In October 1957, the USSR launched the first Sputnik into orbit around the earth. In the following year, the General Assembly for the first time debated the question of outer space.
The earth is essentially a liquid planet, with more than 70% of its surface covered by water. Although geographically divided and labeled as continents, islands, seas, and oceans, the earth, when viewed from outer space, appears as one large body of water interspersed with lesser land masses.
Article 55 of the charter, on international economic and social cooperation, calls on the UN to promote higher standards of living, full employment, and conditions of economic and social progress and development. The fostering of economic and social development, however, was only one of several objectives specified in the charter, and no special emphasis was accorded to it.
The International Development Strategy for the third UN Development Decade called for a renewed emphasis on technical cooperation and a significant increase in the resources provided for this purpose. It recognized that technical cooperation contributes to the efforts of developing countries to achieve self-reliance by facilitating and supporting investment, research, and training, among other things.
International disaster relief, the special problems of children, refugees, the elderly, youth, the disabled, and families are all subjects for which member states have directed the UN to provide international leadership and expert guidance. The global nature of trade in illicit narcotic drugs and the internationalization of criminal activities were social ills that became so destabilizing at the end of the twentieth century that member states requested their international organization to implement innovative global programs to maintain security and social justice.
In the Preamble to the Charter, "the peoples of the United Nations" express their determination "to reaffirm faith in fundamental human rights, in the dignity and worth of the human person, in the equal rights of men and women and of nations large and small." Article 1 of the Charter states that one of the purposes of the UN is to promote and encourage "respect for human rights and for fundamental freedoms for all without distinction as to race, sex, language, or religion." In Article 56, "all Members pledge themselves to take joint and separate action in cooperation with the Organization for the achievement" of this purpose. The Charter vests responsibility for assisting in the realization of human rights and fundamental freedoms in three of the principal organs: the General Assembly, the Economic and Social Council, and the Trusteeship Council.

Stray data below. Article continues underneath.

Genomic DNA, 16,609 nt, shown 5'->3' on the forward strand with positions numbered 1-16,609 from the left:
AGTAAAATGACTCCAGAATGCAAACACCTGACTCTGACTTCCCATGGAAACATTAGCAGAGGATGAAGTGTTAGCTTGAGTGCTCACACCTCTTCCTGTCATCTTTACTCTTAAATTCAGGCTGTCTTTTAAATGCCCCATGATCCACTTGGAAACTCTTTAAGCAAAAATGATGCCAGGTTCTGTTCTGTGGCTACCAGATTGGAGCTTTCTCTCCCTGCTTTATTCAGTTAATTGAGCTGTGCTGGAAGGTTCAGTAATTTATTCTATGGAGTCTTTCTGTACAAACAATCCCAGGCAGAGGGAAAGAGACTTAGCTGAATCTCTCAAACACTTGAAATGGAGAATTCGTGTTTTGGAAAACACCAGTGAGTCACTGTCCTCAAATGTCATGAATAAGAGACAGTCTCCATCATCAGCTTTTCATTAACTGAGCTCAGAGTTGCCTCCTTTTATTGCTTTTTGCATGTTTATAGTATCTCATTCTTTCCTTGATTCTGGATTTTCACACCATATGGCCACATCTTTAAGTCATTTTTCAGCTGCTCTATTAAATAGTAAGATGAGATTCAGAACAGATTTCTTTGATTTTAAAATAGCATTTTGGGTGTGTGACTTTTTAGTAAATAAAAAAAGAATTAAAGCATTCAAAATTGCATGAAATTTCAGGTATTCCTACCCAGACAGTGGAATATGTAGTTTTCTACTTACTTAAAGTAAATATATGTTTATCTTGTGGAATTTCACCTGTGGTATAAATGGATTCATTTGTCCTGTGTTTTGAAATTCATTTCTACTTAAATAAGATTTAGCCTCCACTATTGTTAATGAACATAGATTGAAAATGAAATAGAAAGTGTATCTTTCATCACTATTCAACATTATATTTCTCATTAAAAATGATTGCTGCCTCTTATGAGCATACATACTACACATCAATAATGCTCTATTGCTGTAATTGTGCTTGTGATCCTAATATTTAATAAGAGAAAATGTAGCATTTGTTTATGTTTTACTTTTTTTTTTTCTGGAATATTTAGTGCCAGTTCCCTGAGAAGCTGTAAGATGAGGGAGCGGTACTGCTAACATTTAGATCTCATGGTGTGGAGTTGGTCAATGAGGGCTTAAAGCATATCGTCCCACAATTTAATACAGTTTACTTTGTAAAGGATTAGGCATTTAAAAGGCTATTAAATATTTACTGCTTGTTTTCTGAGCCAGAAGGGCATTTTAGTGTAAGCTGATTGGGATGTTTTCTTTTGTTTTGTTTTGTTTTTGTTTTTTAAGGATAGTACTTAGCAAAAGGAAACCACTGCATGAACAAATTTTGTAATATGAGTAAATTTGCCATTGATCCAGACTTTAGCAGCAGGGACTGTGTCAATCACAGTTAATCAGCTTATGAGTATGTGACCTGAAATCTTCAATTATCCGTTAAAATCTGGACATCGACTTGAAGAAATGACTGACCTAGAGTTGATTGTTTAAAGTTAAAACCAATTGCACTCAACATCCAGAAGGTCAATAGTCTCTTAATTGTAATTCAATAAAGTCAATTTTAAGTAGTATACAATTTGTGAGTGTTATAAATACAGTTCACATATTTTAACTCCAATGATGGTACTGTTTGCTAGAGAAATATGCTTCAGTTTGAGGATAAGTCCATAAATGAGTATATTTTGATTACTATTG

Since the creation of the UN, more than 80 territories that were formerly under foreign rule have become sovereign states and members of the UN. In this radical transformation of the world's political map, the UN has played a significant role that stems from the basic precepts of its charter as laid down in Article 1, which states that one of the purposes of the UN is to "develop friendly relations among nations based on respect for the principle of equal rights and self-determination of peoples, …" Chapters XI, XII, and XIII of the charter are devoted specifically to measures that are designed to promote the welfare of dependent peoples.
The idea of developing international law through the restatement of existing rules is not of recent origin. In the last quarter of the eighteenth century, Jeremy Bentham proposed a codification of the whole of international law.
On 10 December 1948 the General Assembly of the United Nations adopted and proclaimed the Universal Declaration of Human Rights. Following this act, the Assembly called upon all member countries to publicize the text of the Declaration and "to cause it to be disseminated, displayed, read and expounded principally in schools and other educational institutions, without distinction based on the political status of countries or territories." The full text of the final authorized version follows.
Readers with access to a computer and modem can access online sources of information about the United Nations via the internet. Current United Nations press releases, resolutions, and documents and breaking information on the UN's international conferences are maintained on the Internet at www.un.org/News.
Listed below are the libraries where United Nations publications and other documents are available. Specific information on holdings is available by contacting the library directly.